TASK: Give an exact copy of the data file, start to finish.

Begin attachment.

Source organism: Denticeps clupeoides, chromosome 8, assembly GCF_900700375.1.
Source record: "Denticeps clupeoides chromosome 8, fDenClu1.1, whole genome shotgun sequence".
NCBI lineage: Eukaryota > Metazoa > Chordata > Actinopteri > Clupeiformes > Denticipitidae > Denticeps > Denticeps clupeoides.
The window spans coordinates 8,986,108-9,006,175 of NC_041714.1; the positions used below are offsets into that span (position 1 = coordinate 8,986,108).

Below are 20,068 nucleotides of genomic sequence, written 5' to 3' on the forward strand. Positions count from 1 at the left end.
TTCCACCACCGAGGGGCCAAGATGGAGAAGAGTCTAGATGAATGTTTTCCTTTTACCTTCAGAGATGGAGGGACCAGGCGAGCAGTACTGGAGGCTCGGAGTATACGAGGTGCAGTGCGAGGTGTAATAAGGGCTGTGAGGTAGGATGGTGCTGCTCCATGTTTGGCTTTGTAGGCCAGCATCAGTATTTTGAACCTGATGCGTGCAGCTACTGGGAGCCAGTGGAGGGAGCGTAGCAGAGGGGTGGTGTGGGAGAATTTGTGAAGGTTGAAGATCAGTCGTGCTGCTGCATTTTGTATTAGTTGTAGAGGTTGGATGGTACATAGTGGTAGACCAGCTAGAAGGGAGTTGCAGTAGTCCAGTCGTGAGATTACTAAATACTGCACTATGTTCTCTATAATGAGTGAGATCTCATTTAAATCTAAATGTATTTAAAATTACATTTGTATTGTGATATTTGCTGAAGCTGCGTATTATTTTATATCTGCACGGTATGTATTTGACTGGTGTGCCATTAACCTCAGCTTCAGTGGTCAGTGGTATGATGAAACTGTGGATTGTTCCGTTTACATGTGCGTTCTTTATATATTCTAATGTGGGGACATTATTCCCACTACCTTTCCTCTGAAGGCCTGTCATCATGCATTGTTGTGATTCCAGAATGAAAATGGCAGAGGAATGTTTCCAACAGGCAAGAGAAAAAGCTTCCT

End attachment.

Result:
Source organism: Denticeps clupeoides, chromosome 8, assembly GCF_900700375.1.
Source record: "Denticeps clupeoides chromosome 8, fDenClu1.1, whole genome shotgun sequence".
NCBI lineage: Eukaryota > Metazoa > Chordata > Actinopteri > Clupeiformes > Denticipitidae > Denticeps > Denticeps clupeoides.
The window spans coordinates 8,986,108-9,006,175 of NC_041714.1; the positions used below are offsets into that span (position 1 = coordinate 8,986,108).

Below are 20,068 nucleotides of genomic sequence, written 5' to 3' on the forward strand. Positions count from 1 at the left end.
TTCCACCACCGAGGGGCCAAGATGGAGAAGAGTCTAGATGAATGTTTTCCTTTTACCTTCAGAGATGGAGGGACCAGGCGAGCAGTACTGGAGGCTCGGAGTATACGAGGTGCAGTGCGAGGTGTAATAAGGGCTGTGAGGTAGGATGGTGCTGCTCCATGTTTGGCTTTGTAGGCCAGCATCAGTATTTTGAACCTGATGCGTGCAGCTACTGGGAGCCAGTGGAGGGAGCGTAGCAGAGGGGTGGTGTGGGAGAATTTGTGAAGGTTGAAGATCAGTCGTGCTGCTGCATTTTGTATTAGTTGTAGAGGTTGGATGGTACATAGTGGTAGACCAGCTAGAAGGGAGTTGCAGTAGTCCAGTCGTGAGATTACTAAATACTGCACTATGTTCTCTATAATGAGTGAGATCTCATTTAAATCTAAATGTATTTAAAATTACATTTGTATTGTGATATTTGCTGAAGCTGCGTATTATTTTATATCTGCACGGTATGTATTTGACTGGTGTGCCATTAACCTCAGCTTCAGTGGTCAGTGGTATGATGAAACTGTGGATTGTTCCGTTTACATGTGCGTTCTTTATATATTCTAATGTGGGGACATTATTCCCACTACCTTTCCTCTGAAGGCCTGTCATCATGCATTGTTGTGATTCCAGAATGAAAATGGCAGAGGAATGTTTCCAACAGGCAAGAGAAAAAGCTTCCT